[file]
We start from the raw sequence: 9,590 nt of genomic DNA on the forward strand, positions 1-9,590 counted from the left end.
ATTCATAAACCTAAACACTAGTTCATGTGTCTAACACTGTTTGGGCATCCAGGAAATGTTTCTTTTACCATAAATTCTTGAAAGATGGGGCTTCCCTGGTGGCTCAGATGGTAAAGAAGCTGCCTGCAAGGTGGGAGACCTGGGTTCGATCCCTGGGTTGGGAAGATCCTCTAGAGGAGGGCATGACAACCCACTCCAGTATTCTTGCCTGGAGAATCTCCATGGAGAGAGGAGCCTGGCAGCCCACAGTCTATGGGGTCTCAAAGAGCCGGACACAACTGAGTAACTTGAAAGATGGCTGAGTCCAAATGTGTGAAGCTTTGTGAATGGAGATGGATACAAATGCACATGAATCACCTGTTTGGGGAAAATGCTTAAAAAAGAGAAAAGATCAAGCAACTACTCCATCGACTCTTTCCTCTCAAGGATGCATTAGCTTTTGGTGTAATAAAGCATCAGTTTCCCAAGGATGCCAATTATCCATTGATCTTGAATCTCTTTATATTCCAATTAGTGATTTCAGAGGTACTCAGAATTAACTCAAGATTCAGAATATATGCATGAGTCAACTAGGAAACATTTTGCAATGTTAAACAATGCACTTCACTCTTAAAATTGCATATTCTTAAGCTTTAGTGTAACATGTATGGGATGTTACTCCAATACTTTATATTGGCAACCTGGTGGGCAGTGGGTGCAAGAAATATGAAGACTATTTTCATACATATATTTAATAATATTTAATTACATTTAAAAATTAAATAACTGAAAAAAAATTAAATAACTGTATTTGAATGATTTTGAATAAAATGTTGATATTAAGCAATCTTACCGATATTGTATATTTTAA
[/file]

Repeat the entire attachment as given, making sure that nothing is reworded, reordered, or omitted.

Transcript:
We start from the raw sequence: 9,590 nt of genomic DNA on the forward strand, positions 1-9,590 counted from the left end.
ATTCATAAACCTAAACACTAGTTCATGTGTCTAACACTGTTTGGGCATCCAGGAAATGTTTCTTTTACCATAAATTCTTGAAAGATGGGGCTTCCCTGGTGGCTCAGATGGTAAAGAAGCTGCCTGCAAGGTGGGAGACCTGGGTTCGATCCCTGGGTTGGGAAGATCCTCTAGAGGAGGGCATGACAACCCACTCCAGTATTCTTGCCTGGAGAATCTCCATGGAGAGAGGAGCCTGGCAGCCCACAGTCTATGGGGTCTCAAAGAGCCGGACACAACTGAGTAACTTGAAAGATGGCTGAGTCCAAATGTGTGAAGCTTTGTGAATGGAGATGGATACAAATGCACATGAATCACCTGTTTGGGGAAAATGCTTAAAAAAGAGAAAAGATCAAGCAACTACTCCATCGACTCTTTCCTCTCAAGGATGCATTAGCTTTTGGTGTAATAAAGCATCAGTTTCCCAAGGATGCCAATTATCCATTGATCTTGAATCTCTTTATATTCCAATTAGTGATTTCAGAGGTACTCAGAATTAACTCAAGATTCAGAATATATGCATGAGTCAACTAGGAAACATTTTGCAATGTTAAACAATGCACTTCACTCTTAAAATTGCATATTCTTAAGCTTTAGTGTAACATGTATGGGATGTTACTCCAATACTTTATATTGGCAACCTGGTGGGCAGTGGGTGCAAGAAATATGAAGACTATTTTCATACATATATTTAATAATATTTAATTACATTTAAAAATTAAATAACTGAAAAAAAATTAAATAACTGTATTTGAATGATTTTGAATAAAATGTTGATATTAAGCAATCTTACCGATATTGTATATTTTAA